What are schools for?

Wednesday, 31 August 2016 12:30 -     - {{hitsCtrl.values.hits}}


By Farweez Imamudeen The side walk was buzzing with young girls and boys clad in the finest clothes, filling the air with their lively chatter and roars of laughter. It was a typical Saturday afternoon on that street in Kandy. School students attending extra tuition are a familiar sight during weekends. The huge army of adult teens squeezing into the large three story building across the street decorated with small and large colourful posters strewn with a variety of courses, and beautiful faces is a sight to behold. This is the school away from school. Every time I walk past a private education institute that teaches the school curriculum, a simple yet important question pops into my mind.

“What are schools for, then?” With success being defined in strictly material terms – the yardstick of success being the possession of wealth and fame – and education promoted as a promising tool to achieve success the demand for education is naturally soaring. What was once considered a great liability by educators has now turned into an expensive commodity. The reason is ironic yet painfully true. Education has the unrestrained power to gain wealth, power and popularity. Thus modern education has undergone an extreme makeover, for the worse. For one the purpose of education has been twisted beyond recognition. Education is no more expected to create responsible citizens who are innovative, independent and critical. Schools in general have deviated from the original purpose. According to schools the purpose of education is to attain success in life, and successful is a man who is rich, popular or powerful.

Thus when a student is after education for the sole purpose of achieving success he or she will naturally cease to seek and learn as soon as the purpose is met. What’s the point of learning after attaining success if the purpose of education is to attain success? Thus a teacher who seeks to attain success has only one thing in mind; success. Blinded by lust and inspired by desire he darts away at full throttle tearing through ethics, morals and values. He tempts his students with attractive results, like a prophet he predicts test questions beating the rational faculties to submission, taxes the students for his ‘service’, and finally when he becomes rich, when he becomes successful he remains oblivious to the crimes he has committed. Soaking in his crooked glory he fails to comprehend his injustice to the human race. He has no idea what the thoughtless, frozen, irrational materialistic mind he has created is capable of. Alas it’s a vicious cycle. Secondly because of the success mania both parents and students are discouraged from pursuing subjects that have less or no demand in the corporate world yet essential for a sound mind and a healthy society. The likes of philosophy, history, literature, politics and performing arts are gradually diminishing from popular curriculum for they hardly serve the material purpose.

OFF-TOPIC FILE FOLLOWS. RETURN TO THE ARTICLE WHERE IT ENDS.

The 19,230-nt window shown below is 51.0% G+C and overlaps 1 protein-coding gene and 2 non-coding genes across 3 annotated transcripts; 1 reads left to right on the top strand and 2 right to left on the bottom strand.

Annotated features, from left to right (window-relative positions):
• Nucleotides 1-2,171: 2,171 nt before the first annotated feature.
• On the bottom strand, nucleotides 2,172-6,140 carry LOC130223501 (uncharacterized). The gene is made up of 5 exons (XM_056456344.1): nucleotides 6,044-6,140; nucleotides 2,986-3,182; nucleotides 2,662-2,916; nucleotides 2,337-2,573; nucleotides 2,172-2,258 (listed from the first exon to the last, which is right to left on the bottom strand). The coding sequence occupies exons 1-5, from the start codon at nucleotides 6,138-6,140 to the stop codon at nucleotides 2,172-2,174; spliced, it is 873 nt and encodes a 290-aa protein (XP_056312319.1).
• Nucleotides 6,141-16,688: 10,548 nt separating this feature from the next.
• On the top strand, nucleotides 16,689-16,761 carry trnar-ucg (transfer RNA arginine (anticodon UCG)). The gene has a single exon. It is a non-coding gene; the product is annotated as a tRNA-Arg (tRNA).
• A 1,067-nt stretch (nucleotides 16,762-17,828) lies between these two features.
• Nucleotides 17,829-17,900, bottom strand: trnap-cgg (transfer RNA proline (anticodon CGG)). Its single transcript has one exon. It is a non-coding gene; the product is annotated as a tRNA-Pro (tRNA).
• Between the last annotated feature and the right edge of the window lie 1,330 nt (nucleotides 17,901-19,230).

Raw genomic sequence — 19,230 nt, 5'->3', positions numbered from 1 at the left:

These subjects that are popularly known as arts are essential to understand societies, their evolutions, psychology, culture, sentiments, beliefs, strengths and weaknesses, and without such a basic understanding of the fundamentals how is it ever possible to govern, maintain and develop a state? Do our schools have an effective methodology to inculcate ethics and morals? No, although that is the essence of humanity. A man or woman without morals is like a desert without water. Just like a ruthless desert that consumes everything that comes its way so will a soulless human being devour everything for his selfish gains. A quote by Theodore Roosevelt is worth pondering.

He said ‘To educate a man in mind and not in morals is to educate a menace to society’. It is the greatest irony that our school education, instead of being learning oriented is primarily exam oriented. It is for exams we prepare our children and it is through exams we assess their intellect. How wrong is that? Does a test paper contain all the tools that could rightly measure knowledge? Can a random number from 0 to 100 determine the loss or gain of knowledge? What if the child is undergoing severe stress on the day of the test? What if the answer contradicts the marking scheme yet is justified and logical? Finally a rich diversity of human interests is shrunk down to a very limited curriculum.

Despite the fact that human beings by nature have different interests, talents, strengths and weaknesses we arrogantly and ignorantly disregard that simple yet profound truth, and impose on the innocent minds a man-made curriculum. We expect birds to swim and fish to fly. We profess democracy yet interfere with the freedom to choose and the natural rights to be human. We need to acknowledge the fact that every child is a genius, and that in a forced condition no human being is expected to flourish, and that no genius ever became a genius by doing what they hated. Thus our schools should begin to assume responsibility for the failure of our children. When I pass by a tuition institute I no more ask “What are schools for, then?” I only ask, “What are schools for?”